There is little interest in Belgium in today's GM plants. However, public discussion has covered co-existence as well, since most conventional farmers are not generally opposed to GMOs.
The Farmers Union (Boerenbond) wishes to keep all technological options open for farmers, and finds that a GMO should be made available if it can solve a farmer's particular problem. With regards to co-existence, the union stresses that the rights and choices of farmers should be respected. A further demand is for administrative simplicity.
Organisations of organic farmers share the view of most consumer and environmental NGOs that GM plants should not be introduced in Belgian agriculture.
In 2004, the Belgian feed industries associated in BEMEFA have set up a policy together with the Belgian food industries (FEVIA) and the retail sector (FEDIS) on how to implement the European GMO labelling and traceability legislation. For the feed industries themselves they have created a manual for the manufacture and distribution of GMO controlled feedstuffs. Feed manufacturers respond to the requirements of their buyers. Today about 20 percent of Belgian feedstuffs are produced as certified GMO-free. The rest of the feedstuffs contains GMOs to some degree. BEMEFA has calculated that the production of certified GMO-free feedstuff costs the sector about five million euros annually (based upon 2004 figures).
Food manufacturers in Belgium follow a pragmatic approach. They do not have an opinion against the use of GMOs but simply answer to retailer and consumer demand. Together with the feed industries and the retail sector they have set up a guide on how to implement the GMO legislation.
The Belgian distribution and retail sectors have worked together with food manufacturers and feed manufacturers on guidance with regard to the GMO legislation. Retailers are not inclined to put GM labelled products on their shelves. Carrefour has had GM labelled frying oil on their shelves for some time. This was their white label product which is composed of cheaply bought ingredients for which it was not possible to say whether they where free of GMOs. There has been some protest and media attention to this product.
Consumer organisations are opposed to GM foods in general, and consider the co-existence debate to be a debate for or against GMOs. These organisations state that, due to the potential admixture of all foods to a certain extent with GMOs, allowing GM plants would end, effectively, consumer choice.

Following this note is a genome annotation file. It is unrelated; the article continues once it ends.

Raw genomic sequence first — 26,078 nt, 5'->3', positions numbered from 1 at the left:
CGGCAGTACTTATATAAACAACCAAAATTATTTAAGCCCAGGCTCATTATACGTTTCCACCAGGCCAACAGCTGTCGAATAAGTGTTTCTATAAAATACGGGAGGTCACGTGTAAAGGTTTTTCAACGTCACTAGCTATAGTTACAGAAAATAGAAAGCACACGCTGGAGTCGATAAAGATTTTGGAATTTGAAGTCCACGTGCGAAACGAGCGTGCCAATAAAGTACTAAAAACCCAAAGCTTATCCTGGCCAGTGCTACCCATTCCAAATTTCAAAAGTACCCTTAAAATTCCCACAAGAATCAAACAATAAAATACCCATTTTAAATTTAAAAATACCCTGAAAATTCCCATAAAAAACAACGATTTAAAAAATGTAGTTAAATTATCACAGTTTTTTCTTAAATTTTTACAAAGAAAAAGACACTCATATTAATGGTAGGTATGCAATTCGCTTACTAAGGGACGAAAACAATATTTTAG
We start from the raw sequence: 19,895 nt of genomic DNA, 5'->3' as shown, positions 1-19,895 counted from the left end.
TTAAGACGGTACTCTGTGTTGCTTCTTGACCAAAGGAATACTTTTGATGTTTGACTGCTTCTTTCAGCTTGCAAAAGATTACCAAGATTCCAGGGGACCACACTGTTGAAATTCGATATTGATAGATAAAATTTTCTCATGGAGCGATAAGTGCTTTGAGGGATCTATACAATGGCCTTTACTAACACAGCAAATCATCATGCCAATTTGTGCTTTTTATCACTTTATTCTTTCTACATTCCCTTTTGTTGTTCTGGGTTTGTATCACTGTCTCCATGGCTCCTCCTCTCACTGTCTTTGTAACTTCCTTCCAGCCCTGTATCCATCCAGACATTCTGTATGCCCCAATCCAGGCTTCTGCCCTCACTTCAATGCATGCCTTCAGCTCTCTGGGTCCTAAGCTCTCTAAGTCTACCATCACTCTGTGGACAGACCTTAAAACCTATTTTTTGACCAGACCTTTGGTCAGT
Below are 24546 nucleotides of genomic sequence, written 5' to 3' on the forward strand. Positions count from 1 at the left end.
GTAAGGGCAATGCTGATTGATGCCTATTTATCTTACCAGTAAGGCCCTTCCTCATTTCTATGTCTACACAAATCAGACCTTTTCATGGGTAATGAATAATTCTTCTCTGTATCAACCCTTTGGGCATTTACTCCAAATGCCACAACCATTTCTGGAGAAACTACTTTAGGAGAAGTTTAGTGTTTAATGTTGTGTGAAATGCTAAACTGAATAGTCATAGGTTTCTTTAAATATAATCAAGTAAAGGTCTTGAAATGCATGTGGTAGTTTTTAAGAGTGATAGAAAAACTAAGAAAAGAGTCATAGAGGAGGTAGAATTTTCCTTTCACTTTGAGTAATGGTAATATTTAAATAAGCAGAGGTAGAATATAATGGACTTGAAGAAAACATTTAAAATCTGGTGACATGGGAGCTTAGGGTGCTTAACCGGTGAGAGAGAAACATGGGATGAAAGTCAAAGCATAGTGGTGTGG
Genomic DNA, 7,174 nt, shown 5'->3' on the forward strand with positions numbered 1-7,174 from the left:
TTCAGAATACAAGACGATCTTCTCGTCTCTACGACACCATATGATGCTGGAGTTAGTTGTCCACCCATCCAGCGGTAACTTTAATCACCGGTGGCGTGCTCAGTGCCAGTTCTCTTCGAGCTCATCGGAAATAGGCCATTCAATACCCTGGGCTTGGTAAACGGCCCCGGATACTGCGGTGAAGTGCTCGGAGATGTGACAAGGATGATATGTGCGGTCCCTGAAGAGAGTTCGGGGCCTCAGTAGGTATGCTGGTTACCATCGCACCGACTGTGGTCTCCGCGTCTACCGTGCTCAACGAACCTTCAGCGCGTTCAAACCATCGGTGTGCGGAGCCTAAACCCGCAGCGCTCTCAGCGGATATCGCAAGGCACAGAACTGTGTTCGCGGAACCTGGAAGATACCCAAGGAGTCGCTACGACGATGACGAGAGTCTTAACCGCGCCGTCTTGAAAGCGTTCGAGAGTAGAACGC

There are different NGOs that have an opinion concerning GMOs in general and on co-existence. Many environmental NGOs and organic farming organisations criticise the fact that the co-existence legislation only covers economic liability, and not environmental liability. In the implementation of the environmental liability directive 2004/35/EC they seek to bring in this environmental liability for GMOs for entire Belgium, and not restricted to certain protected habitats, or certain protected forms of wildlife. For GMO issues a number of NGOs have formed a platform which they use to voice their concerns about GMOs.
The platform consists of:
There is a separate opinion specific on co-existence produced jointly by BBL, Velt, Wervel and Greenpeace Belgium.
In the Walloon region especially, Nature & Progrès is active in the debate about GMOs and co-existence. Their view is that there is no place for GMOs in the Walloon agriculture. They have lobbied firmly for very stringent co-existence legislation.
In connection with the development of a legal framework on co-existence, there have been consultation activities in both Flanders and Wallonia. In Flanders, only relevant farmers' organisations have been involved. In Wallonia, there has been a broader consultation, in which industries and the scientific community also have participated.
In recent years, there has been a broad initiative to encourage municipalities to declare themselves GM-free. This initiative follows examples from other European countries.